In short, it didn’t seem to have as grave an impact on them as it did on McCarthy’s sense of self and his own career. Moore, who recently garnered acclaim at the Cannes International Film Festival for “The Substance,” adds crucial nuance, reminding McCarthy that they were all young and, for her in particular, juggling both ambition and excess. They were far from perfect.

Lowe playfully asks McCarthy whether a certain drunken night even happened, alluding to an evening where Davis himself appeared, during a rare clashing of both worlds. Lowe’s and McCarthy’s conversation infuses the film with a hint of nostalgia while reflecting on hard-learned facts about themselves and the privilege they all had early in their careers.

McCarthy and Rob Lowe in 1985.McCarthy and Rob Lowe in 1985.

McCarthy and Rob Lowe in 1985. ABC News Studios

The interviews with actors Lea Thompson, Ally Sheedy, Jon Cryer and Timothy Hutton, who are all steadily working as the aforementioned, are versions of the same thing, and once again raise a critical question about “Brats”: What is it about, actually? We don’t really get the answer.

McCarthy continues to seek a sense of justification for his feelings as he meets with “Pretty in Pink” and “St. Elmo’s Fire” producer, Lauren Shuler Donner, who rightfully tells him that “Brat Pack” was one of the best things that actually happened to his career. Because then everybody knew his name

Bingo. Not every actor gets to say that.

As if finally coming to terms with what he’s projecting with the title of his film, it’s scenes that highlight McCarthy’s curiosity and humility that are far more interesting to watch yet few and far between. Like when the director sits down with Blum, who graciously appears in the film and essentially tells him that he would write the exact same article today after he’s pressed about it.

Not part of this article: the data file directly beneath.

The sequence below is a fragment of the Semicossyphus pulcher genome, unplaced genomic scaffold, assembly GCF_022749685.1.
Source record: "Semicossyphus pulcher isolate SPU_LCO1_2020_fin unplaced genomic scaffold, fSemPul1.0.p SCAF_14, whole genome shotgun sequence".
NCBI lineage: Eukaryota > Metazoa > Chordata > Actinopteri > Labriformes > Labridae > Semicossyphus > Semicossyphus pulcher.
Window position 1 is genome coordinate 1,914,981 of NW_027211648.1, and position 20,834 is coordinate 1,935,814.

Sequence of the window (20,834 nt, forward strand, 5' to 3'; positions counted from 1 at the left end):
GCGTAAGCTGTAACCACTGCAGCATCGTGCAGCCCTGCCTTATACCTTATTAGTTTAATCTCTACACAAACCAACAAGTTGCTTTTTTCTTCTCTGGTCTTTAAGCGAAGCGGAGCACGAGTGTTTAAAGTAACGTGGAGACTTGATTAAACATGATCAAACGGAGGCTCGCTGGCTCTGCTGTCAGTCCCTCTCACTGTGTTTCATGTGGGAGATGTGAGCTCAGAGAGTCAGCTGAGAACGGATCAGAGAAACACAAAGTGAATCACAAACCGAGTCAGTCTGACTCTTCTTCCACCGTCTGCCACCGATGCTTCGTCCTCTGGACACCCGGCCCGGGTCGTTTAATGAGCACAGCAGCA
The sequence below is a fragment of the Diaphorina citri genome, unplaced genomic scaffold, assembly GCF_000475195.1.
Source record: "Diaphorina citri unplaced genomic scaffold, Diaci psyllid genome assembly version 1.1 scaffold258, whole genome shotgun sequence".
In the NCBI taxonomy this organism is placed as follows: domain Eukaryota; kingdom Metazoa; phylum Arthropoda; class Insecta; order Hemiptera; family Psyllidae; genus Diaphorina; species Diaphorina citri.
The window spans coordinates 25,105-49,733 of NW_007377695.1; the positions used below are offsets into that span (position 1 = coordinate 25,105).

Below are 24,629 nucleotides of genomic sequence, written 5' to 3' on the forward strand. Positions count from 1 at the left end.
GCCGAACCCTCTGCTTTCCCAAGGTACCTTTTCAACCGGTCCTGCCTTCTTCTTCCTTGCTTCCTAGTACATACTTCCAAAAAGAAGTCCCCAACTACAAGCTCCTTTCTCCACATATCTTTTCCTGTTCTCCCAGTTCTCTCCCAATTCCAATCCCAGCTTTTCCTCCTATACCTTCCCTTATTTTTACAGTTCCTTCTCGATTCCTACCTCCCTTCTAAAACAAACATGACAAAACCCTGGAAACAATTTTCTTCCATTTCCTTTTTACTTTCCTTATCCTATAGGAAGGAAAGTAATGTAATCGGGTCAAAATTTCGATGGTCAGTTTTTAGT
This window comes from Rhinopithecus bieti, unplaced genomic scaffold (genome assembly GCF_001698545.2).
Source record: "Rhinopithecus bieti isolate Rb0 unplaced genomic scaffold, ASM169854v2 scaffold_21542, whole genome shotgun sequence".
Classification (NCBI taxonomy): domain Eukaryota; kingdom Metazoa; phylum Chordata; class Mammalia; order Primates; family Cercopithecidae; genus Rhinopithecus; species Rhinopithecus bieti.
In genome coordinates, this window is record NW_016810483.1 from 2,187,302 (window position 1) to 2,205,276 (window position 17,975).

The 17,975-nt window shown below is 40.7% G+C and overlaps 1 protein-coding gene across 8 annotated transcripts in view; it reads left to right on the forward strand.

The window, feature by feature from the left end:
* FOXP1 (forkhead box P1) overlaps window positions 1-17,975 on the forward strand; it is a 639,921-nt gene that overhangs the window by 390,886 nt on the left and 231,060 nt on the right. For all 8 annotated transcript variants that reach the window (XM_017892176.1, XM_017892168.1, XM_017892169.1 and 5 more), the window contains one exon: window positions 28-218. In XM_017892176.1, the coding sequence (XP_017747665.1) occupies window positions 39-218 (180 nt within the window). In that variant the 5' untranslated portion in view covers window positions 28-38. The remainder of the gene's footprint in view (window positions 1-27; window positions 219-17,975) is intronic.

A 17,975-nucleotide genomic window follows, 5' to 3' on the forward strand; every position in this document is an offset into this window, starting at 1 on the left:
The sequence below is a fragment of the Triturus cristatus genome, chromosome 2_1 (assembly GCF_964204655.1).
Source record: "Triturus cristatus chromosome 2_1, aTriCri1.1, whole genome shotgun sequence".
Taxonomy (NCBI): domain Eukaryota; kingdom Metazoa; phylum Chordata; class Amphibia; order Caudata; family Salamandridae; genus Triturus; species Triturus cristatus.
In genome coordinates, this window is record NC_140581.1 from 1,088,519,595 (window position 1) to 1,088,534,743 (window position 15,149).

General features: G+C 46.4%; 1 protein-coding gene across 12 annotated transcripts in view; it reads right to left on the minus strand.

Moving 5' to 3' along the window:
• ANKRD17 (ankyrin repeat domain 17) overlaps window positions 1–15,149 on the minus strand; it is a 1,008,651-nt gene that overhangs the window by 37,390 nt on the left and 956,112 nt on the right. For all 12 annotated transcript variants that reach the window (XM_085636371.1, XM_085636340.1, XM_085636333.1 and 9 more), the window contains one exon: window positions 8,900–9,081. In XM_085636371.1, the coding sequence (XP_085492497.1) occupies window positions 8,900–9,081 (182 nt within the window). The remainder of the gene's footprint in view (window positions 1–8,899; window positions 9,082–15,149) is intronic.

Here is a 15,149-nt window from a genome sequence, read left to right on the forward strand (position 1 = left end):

It’s clear that McCarthy in this moment seeks some kind of acknowledgment of wrongdoing that he doesn’t ever really get. They have a very thoughtful conversation that may or may not have satisfied the director, but certainly crystallizes the obvious misunderstanding between journalist and subject. 

The recognition of privilege is something no one puts into sharper focus than Ira Madison III, a Black and queer cultural critic who is also the only non-white person in the entire documentary. Madison tells McCarthy that Black folks like him who grew up watching films with “Brat Pack” members were compelled to see themselves in their stories. And they often did so fondly.

Frustratingly, McCarthy doesn’t really engage with what Madison is actually saying there. He acknowledges it as true, but it would have behooved the director, amid his own seemingly self-obsessed rant about a nearly 40-year-old moniker, to also think about the advantages he was also granted with it that eluded many others. 

Demi Moore and McCarthy in a moment from Demi Moore and McCarthy in a moment from

Demi Moore and McCarthy in a moment from “Brats.” ABC News Studios

There are several discussions that would have deepened “Brats,” which ultimately leaves the audience with the question of, well, were they brats, actually? Was the label deserved in that way? Considering the way the documentary unfolds, an even more awkward question rises to the fore: Is McCarthy still a brat?

Maybe that’s his point, but that would be a bit of a cop-out. There’s a great opportunity here to truly delve into what it feels like to have to wrestle with whether you’re a good actor or just famous, young and white? Blum’s article, to McCarthy’s overarching point, leaves that unclear.

But that’s how a lot of media labels function. They don’t exist to validate the actor or their talent. (That’s what their management team should be doing). They’re there to engage with their readers and audience, to help identify this person or group of people in a fun and/or truthful way so that they’re remembered at all

Many celebs are vying for the attention of audiences. Not all of them get to be part of a “Brat Pack” or be the “Sexiest Man Alive,” or certainly not a “Nepo Baby,” a phrase that merely speaks to an undeniable truth about privilege in Hollywood yet somehow still manages to confuse. These are labels that make up some semblance of truth about who they are as celebrities. 

By the end of “Brats,” it’s hard to tell whether McCarthy actually reconciles any of that. Actor Judd Nelson, one of several actors he spends much of the film trying in vain to connect with (Ringwald is another one), finally calls him back. 

Will that conversation be just another trip down memory lane to satisfy nostalgia-hungry audiences or another effort for McCarthy to validate his own conflicted feelings? Or will he actually feel challenged? We never get to see how the conversation with Nelson plays out. The movie ends there, and so does any hope that anyone learns anything from this.  

“Brats” premiered at the 2024 Tribeca Film Festival and will drop on Hulu June 13.